Can a Father Terminate His Parental Rights? 

Some fathers do not want to be fathers and do not want to pay child support

Should fathers be allowed to terminate their own parental rights? Can they?

Graphic of pregnant woman and man running away

Courts gave a preference to fathers for child custody until the mid-1800s because the law considered children property. Around 1850, most states switched to favoring the mother under the tender-years doctrine.

Today, mothers and fathers are supposed to have equal parental rights.

Legal custody rights include making decisions regarding child's health, safety, education and general welfare.

And unless a court order states otherwise, parents should have equal access to their children.

However, equal parental rights do not translate to equal outcomes. Many fathers still claim courts are biased against them in child custody decisions because they are men. Fathers also sometimes claim they do not get child support like mothers do.

For instance, approximately 52% of all custodial mothers have child support agreements compared to 31% of custodial fathers.

This all gave rise to a "father's rights" movement many years ago.

This discontent with the legal system and a belief a father should not be "forced" to be a father or pay child support has led to many fathers believing they should be able to relinquish their parental rights.

But can they? Let us get into this topic in more detail.

This article is not legal advice.

The Argument for Elective Parental Rights and Responsibilities

Raising a child is expensive, time-consuming, and emotionally taxing.

On average, by the time their child turns 18, parents spend $284,570 on childcare.

This cost is more than the average house price in thirty-three states.

For that reason, many fathers prefer not to have custody of their child or pay child support.

Here is what fathers and their advocates argue.

We Face an Underpopulation Issue

America currently faces underpopulation due to record low birth rates.

Almost three in five childless millennials report not having kids because of the costs associated with raising children.

For these reasons, some argue allowing someone who does not want to be a father to end the legal parent-child relationship voluntarily makes space for someone else to step in and fulfill the role of a devoted and responsible parent.

This may be a foster parent, adoptive parent, or legal guardian who could provide the attention, emotional support, and financial security that a child requires.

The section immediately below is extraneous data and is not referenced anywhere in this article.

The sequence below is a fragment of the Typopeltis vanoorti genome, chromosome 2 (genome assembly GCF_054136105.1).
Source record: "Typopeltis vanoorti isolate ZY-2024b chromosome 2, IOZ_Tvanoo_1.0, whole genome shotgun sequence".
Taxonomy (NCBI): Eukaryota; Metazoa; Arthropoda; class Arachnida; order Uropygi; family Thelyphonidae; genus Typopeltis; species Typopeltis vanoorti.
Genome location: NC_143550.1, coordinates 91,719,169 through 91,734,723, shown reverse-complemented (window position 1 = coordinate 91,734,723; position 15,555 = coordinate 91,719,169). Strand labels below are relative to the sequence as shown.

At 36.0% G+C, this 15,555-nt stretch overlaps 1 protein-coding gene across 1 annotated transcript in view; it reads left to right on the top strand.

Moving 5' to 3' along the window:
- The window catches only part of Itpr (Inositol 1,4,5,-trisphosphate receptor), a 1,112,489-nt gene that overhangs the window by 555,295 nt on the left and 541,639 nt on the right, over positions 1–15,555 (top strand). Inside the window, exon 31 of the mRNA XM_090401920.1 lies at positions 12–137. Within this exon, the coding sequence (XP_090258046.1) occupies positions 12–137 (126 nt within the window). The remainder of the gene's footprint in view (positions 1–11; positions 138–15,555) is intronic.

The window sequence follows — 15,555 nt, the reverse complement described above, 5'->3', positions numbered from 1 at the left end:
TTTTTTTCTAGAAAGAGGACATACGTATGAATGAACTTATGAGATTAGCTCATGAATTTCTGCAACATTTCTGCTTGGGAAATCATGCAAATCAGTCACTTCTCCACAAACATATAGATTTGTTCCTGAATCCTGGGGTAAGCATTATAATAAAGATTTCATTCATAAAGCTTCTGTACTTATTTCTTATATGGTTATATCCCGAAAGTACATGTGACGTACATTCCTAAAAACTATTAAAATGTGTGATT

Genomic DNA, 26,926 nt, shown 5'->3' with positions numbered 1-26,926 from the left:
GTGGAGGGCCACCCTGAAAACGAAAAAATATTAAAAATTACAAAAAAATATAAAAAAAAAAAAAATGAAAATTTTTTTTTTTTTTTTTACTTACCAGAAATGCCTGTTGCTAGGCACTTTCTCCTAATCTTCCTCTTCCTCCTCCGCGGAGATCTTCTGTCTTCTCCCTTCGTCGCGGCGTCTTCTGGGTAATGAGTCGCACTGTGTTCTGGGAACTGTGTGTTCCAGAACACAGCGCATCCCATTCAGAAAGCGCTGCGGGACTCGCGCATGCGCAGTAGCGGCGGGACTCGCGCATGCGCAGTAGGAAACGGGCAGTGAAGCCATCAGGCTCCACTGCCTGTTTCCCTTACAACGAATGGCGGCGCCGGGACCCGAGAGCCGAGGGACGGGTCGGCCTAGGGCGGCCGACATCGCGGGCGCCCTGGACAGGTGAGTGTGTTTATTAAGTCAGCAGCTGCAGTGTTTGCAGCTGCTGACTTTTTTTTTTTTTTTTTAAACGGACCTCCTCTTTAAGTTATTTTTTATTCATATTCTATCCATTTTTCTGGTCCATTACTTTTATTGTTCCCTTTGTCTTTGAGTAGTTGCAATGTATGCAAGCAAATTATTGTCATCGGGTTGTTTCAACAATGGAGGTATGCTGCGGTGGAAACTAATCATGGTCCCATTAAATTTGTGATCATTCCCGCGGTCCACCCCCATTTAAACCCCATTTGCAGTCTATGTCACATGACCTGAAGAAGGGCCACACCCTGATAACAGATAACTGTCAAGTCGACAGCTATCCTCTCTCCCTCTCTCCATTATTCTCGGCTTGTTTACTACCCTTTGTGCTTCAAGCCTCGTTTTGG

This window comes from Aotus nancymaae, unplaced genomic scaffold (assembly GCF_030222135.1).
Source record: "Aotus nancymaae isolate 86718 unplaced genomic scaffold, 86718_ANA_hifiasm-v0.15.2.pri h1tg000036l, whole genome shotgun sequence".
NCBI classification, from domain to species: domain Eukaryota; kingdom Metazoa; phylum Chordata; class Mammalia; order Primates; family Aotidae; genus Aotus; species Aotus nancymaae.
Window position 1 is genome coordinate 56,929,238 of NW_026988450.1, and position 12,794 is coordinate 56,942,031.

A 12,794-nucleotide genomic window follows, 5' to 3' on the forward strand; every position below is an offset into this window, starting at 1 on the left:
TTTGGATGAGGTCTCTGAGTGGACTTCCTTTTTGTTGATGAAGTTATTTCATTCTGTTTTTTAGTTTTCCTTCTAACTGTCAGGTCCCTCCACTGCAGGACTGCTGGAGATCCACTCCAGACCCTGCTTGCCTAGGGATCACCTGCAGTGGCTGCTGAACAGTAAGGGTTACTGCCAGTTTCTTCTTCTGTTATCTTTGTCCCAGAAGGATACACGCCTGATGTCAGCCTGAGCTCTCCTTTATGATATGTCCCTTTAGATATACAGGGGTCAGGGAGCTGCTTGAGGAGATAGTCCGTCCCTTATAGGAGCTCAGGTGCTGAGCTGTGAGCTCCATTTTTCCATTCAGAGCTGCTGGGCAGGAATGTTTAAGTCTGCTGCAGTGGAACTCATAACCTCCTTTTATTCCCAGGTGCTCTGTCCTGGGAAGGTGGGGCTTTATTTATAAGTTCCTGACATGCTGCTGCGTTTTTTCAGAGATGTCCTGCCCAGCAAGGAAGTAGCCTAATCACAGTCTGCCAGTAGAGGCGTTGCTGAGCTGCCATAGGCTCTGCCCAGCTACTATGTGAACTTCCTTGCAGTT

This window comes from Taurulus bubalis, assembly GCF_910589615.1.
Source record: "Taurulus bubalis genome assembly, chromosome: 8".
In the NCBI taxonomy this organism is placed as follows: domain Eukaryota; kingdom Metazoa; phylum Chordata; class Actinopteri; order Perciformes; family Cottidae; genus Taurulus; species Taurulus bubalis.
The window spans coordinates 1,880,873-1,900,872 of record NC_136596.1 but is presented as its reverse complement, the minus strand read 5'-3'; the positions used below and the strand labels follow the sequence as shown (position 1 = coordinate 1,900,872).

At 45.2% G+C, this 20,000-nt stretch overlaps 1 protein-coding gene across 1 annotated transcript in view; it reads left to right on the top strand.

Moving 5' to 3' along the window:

The argument has many detractors, as we detail more below.

Financial Support Should be a Choice

Karen DeCrow once said, "…if a woman makes a unilateral decision to bring pregnancy to term, and the biological father does not, and cannot, share in this decision, he should not be liable for 21 years of support."

DeCrow, feminist attorney turned men's rights activist, argued that women should not expect men to finance their choice to have a child.

Financial Abortion?

Former Brown University professor, Frances Goldscheider, coined the term "financial abortion."

The argument goes like this: a pregnant woman must notify the father as soon as she is aware of her pregnancy so the father can decide within a reasonable time if he wants to take on the legal rights and responsibilities of fatherhood.

Mel Feit, former director of the National Center for Men, argued that men are "forced to be financially responsible for choices only women are permitted to make" and "forced to relinquish reproductive choice."

In the high-profile case, Dubay v. Wells, the plaintiff father argued that men should have the right to opt-out of parenthood the same way women do.

Put differently, those who advance this argument claim financial abortion and aborting a fetus are analogous.

Like Dubay, proponents of financial abortion believe that denying a man the option to forego fatherhood is fundamentally unfair and consenting to sex does not mean consenting to become a parent.

The Opposition Says That is Nonsense

Put simply, the other side argues men do not have the right to "financially abort" their children.

Many opponents, including the National Organization for Women's former president, Kim Gandy, viewed the proposal as a novel attempt by men to evade responsibility for their children.